At that point, expect some heavy lobbying as businesses work to kill it. The concept of voters telling businesses how much compensation they should offer is a novel one, but you'll notice the economies of places that have tried this — like Cuba and the Soviet Union — are more bust than they are robust. That measure shouldn't get any support, but New Jersey has a fantastic record of favoring poorly defended ballot measures (be sure to click that editorial, I'm very proud of it, especially the part at the end warning about trialkyl prebiotic pneumorrhagia) and rejecting economically intelligent ones, so it will be interesting theater going forward.

I'm even more irreverent on Twitter @joe_arney.

Share This Story On:

Your vote still doesn't count

By

Back to Top Comments Email Print

Latest News

advertisement

New Jersey voters — the live ones, at least — are used to the sensation that their votes don't count in a presidential election, since we are committed to a blue state, like a maniac depressive patient who refuses to take medication. (The dead voters, by contrast, are just happy someone keeps their memory alive by registering them.)

But a pair of discussed ballot issues could make the next two Novembers elections to remember. I'm referring to, of course, the higher education referendum on the books for this year and the minimum wage question that seems likely to get on the 2013 ballot.

The higher education bond — which would borrow $750 million to fund badly needed improvements at state universities — seems likely to pass, since it involves borrowing, as opposed to sensible budget appropriations, paid for via cuts to other services or new revenue generation, such as putting the Revel casino on a truck and driving it to the Meadowlands. We voters love our borrowing: New Jersey's state bird is the goldfinch, the state insect is the honeybee, the state tree is the red oak and the state sport is borrowing. It's a hard one to endorse, but there's no denying how badly upgrades are needed at our universities, and if Rutgers, et al, can keep some of the graduates from shiny new facilities from leaving the state after they graduate, it could have a tangible effect on business.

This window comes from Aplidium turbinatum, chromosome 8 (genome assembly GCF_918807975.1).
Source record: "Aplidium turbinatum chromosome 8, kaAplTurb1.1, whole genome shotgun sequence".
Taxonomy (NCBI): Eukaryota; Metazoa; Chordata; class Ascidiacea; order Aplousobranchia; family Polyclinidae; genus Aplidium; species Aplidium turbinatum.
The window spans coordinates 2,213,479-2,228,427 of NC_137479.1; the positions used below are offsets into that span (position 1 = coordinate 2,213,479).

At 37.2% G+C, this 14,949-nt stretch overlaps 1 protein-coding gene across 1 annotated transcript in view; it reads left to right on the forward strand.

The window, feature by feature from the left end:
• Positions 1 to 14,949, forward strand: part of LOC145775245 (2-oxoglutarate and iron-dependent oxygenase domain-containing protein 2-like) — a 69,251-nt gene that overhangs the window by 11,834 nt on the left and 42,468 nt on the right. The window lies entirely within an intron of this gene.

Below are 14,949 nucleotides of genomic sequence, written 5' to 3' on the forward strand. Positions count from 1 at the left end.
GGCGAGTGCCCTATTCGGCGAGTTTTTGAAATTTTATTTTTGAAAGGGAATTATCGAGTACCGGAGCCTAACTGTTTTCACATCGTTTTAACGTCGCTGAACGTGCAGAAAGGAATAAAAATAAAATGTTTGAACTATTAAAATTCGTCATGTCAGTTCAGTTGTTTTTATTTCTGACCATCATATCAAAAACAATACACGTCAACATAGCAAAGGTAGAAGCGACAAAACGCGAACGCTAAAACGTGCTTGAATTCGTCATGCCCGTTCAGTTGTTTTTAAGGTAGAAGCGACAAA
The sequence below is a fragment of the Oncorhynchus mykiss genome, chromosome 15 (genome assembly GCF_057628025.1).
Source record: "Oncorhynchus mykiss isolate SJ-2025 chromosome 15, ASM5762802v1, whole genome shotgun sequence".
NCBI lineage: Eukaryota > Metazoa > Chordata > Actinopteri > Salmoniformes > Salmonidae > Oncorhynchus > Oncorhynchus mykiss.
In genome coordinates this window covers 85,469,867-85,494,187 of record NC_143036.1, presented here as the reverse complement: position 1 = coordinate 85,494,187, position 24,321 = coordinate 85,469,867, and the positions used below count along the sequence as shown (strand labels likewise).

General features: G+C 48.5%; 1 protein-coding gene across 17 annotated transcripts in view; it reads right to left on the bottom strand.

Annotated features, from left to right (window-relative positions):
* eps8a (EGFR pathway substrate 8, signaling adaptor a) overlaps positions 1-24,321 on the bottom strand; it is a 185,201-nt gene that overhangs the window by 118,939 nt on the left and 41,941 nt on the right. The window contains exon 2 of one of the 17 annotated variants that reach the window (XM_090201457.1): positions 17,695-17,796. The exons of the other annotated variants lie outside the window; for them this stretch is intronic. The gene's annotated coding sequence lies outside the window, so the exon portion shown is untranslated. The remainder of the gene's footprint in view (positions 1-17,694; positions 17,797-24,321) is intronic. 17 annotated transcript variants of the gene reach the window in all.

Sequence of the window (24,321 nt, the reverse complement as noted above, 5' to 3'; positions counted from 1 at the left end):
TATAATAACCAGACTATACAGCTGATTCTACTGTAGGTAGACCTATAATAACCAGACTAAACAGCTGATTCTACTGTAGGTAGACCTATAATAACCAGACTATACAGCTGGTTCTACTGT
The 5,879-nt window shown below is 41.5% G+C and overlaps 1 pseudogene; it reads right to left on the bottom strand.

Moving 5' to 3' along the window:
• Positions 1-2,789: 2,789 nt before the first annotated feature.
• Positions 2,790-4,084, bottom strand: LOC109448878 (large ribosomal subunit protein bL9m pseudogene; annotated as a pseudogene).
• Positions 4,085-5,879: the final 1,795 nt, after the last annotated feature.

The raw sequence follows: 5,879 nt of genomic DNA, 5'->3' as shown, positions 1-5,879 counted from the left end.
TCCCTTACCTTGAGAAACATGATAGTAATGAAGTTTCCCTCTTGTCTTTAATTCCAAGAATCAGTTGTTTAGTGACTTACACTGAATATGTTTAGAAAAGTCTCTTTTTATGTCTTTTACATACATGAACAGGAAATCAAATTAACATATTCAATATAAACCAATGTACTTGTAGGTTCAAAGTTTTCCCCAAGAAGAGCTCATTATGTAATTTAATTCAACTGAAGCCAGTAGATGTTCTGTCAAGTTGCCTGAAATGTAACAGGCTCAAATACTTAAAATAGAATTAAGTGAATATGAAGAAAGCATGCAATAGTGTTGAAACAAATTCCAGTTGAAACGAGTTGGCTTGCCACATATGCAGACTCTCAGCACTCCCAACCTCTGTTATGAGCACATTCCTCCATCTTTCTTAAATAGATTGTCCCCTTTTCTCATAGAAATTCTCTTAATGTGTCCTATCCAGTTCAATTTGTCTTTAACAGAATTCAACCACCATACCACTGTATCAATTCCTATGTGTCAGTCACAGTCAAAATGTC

When it comes to furrowed brows and scowls, the minimum wage issue is the referendum you want. Chris Christie looks at a minimum wage increase the same way you do when you examine your shoes after stepping on a stinkbug, but when it comes to getting such a measure passed, legislative Democrats are more deeply divided than I was as an undergraduate at Villanova University, torn between studying a career that would leave me fulfilled, happy and wealthy, or journalism. Christie already has drafted a veto message for a bill, should it reach him, so the constitutional amendment seems like a sensible route.

At that point, expect some heavy lobbying as businesses work to kill it. The concept of voters telling businesses how much compensation they should offer is a novel one, but you'll notice the economies of places that have tried this — like Cuba and the Soviet Union — are more bust than they are robust. That measure shouldn't get any support, but New Jersey has a fantastic record of favoring poorly defended ballot measures (be sure to click that editorial, I'm very proud of it, especially the part at the end warning about trialkyl prebiotic pneumorrhagia) and rejecting economically intelligent ones, so it will be interesting theater going forward.

I'm even more irreverent on Twitter @joe_arney.

Share This Story On:
advertisement

Comments


Be the first to comment.



Please note: All comments will be reviewed and may take up to 24 hours to appear on the site.

Post Comment
     View Comment Policy
advertisement
ERROR: Macro defaultSidebar is missing!
ERROR: Macro footer_top is missing!
Back to Top